By Daniel Hunter

In the UK, we are seeing the emergence of a new generation of ‘secret savers’ as the average UK couple now keeps 63% of their savings and investments in sole accounts, according to the latest findings from the Lloyds TSB Family Savings Report.

The report highlights a long-term shift to greater independence in couples’ finances.

Nearing half (47%) of those who have a joint account with a partner would expect their partner to always let them know when they spent from the account

At the same time, just over one in ten (11%) say their partner would never have to tell them before spending their joint savings money
However, when it comes to a partner’s own savings, nearing a quarter (23%) still expect to be notified every time the partner spends from their savings, while a third (33%) would never expect to be told.

Many couples would only expect to be notified about spending when their partner spends over a certain amount, with an average of £183 spending limit for jointly owned savings and £395 for a partner’s own savings. Couples in the North West also have the tightest reign on each others’ access to shared savings, with an average of £79 before the partner expects to be notified. This compares to £297 in the South East, who allow their partners a considerably bigger spend before expecting to be consulted.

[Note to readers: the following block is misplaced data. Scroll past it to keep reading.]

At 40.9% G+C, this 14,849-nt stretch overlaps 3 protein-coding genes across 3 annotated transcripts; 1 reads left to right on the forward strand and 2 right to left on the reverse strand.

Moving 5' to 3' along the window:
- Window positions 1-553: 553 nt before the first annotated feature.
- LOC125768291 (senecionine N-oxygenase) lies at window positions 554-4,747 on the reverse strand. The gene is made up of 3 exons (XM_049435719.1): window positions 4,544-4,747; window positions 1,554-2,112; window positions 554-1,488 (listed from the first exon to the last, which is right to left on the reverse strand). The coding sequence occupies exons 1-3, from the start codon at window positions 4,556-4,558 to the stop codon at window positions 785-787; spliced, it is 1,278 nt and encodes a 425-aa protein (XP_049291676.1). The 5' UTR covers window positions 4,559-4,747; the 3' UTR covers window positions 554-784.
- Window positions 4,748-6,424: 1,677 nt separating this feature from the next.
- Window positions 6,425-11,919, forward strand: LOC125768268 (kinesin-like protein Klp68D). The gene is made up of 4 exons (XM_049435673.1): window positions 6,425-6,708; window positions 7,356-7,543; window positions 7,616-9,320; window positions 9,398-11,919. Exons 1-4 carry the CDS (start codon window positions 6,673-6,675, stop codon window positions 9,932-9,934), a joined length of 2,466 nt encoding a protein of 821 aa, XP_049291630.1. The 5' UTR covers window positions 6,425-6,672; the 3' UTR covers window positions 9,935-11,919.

The research shows that 12% of people in the UK keep some of their savings secret from their partner, while 6% of people keep some income secret from their partner. The research highlights that the highest amount of secret savings is in Northern Ireland (19%), and the West Midlands (15%), compared to the lowest amount of secret savings in the North East (4%) and the South East (9%).

The research also suggests that the typical secret saver keeps between a quarter and a third of their savings secret from their partner, averaging 28% of their savings.

The most common motivation for couples keeping secret savings was because they felt the partner would spend the money if they knew (18%). The second most common was keeping the money for emergencies or ‘rainy days’ (14%). Others believed money should not be discussed or it ‘is not the partners’ business’ (12%), while some simply suggest that it is their own money or are independent from their partner (8%).

“With nearing two thirds of UK couples and four in five young couples now keeping their savings in sole accounts, we are starting to see a long-term shift towards people wanting to remain in financial control," Andy Bickers, Director of Savings at Lloyds TSB, commented.

"Putting aside money remains a positive step for all and ISA accounts continue to be the best way to save tax free and get more for your money.”

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